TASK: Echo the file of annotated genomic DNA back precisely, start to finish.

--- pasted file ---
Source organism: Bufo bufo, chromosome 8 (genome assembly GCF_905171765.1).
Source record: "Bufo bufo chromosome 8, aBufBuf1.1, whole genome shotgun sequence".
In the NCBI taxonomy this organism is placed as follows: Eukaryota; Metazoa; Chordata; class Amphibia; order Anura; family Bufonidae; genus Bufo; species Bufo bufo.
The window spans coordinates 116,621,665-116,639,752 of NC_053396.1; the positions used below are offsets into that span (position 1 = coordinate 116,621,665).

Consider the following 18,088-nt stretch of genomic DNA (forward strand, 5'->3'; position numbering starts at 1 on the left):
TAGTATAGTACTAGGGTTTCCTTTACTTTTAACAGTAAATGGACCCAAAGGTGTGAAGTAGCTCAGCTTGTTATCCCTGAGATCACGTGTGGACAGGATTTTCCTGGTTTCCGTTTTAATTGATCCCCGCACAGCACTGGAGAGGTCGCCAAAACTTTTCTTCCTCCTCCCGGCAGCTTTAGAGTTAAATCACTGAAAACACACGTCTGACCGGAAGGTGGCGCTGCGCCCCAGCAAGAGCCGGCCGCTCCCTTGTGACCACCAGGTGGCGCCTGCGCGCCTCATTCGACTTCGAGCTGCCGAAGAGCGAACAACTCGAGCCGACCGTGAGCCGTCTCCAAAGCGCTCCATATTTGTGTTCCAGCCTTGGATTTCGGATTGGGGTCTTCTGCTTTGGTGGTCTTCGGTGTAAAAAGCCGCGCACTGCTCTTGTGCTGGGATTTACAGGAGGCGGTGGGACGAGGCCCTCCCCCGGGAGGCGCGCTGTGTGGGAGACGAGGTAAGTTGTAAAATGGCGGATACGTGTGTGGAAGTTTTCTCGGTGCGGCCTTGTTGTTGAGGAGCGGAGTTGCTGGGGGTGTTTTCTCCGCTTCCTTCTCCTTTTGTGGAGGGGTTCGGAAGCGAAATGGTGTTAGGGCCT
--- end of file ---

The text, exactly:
Source organism: Bufo bufo, chromosome 8 (genome assembly GCF_905171765.1).
Source record: "Bufo bufo chromosome 8, aBufBuf1.1, whole genome shotgun sequence".
In the NCBI taxonomy this organism is placed as follows: Eukaryota; Metazoa; Chordata; class Amphibia; order Anura; family Bufonidae; genus Bufo; species Bufo bufo.
The window spans coordinates 116,621,665-116,639,752 of NC_053396.1; the positions used below are offsets into that span (position 1 = coordinate 116,621,665).

Consider the following 18,088-nt stretch of genomic DNA (forward strand, 5'->3'; position numbering starts at 1 on the left):
TAGTATAGTACTAGGGTTTCCTTTACTTTTAACAGTAAATGGACCCAAAGGTGTGAAGTAGCTCAGCTTGTTATCCCTGAGATCACGTGTGGACAGGATTTTCCTGGTTTCCGTTTTAATTGATCCCCGCACAGCACTGGAGAGGTCGCCAAAACTTTTCTTCCTCCTCCCGGCAGCTTTAGAGTTAAATCACTGAAAACACACGTCTGACCGGAAGGTGGCGCTGCGCCCCAGCAAGAGCCGGCCGCTCCCTTGTGACCACCAGGTGGCGCCTGCGCGCCTCATTCGACTTCGAGCTGCCGAAGAGCGAACAACTCGAGCCGACCGTGAGCCGTCTCCAAAGCGCTCCATATTTGTGTTCCAGCCTTGGATTTCGGATTGGGGTCTTCTGCTTTGGTGGTCTTCGGTGTAAAAAGCCGCGCACTGCTCTTGTGCTGGGATTTACAGGAGGCGGTGGGACGAGGCCCTCCCCCGGGAGGCGCGCTGTGTGGGAGACGAGGTAAGTTGTAAAATGGCGGATACGTGTGTGGAAGTTTTCTCGGTGCGGCCTTGTTGTTGAGGAGCGGAGTTGCTGGGGGTGTTTTCTCCGCTTCCTTCTCCTTTTGTGGAGGGGTTCGGAAGCGAAATGGTGTTAGGGCCT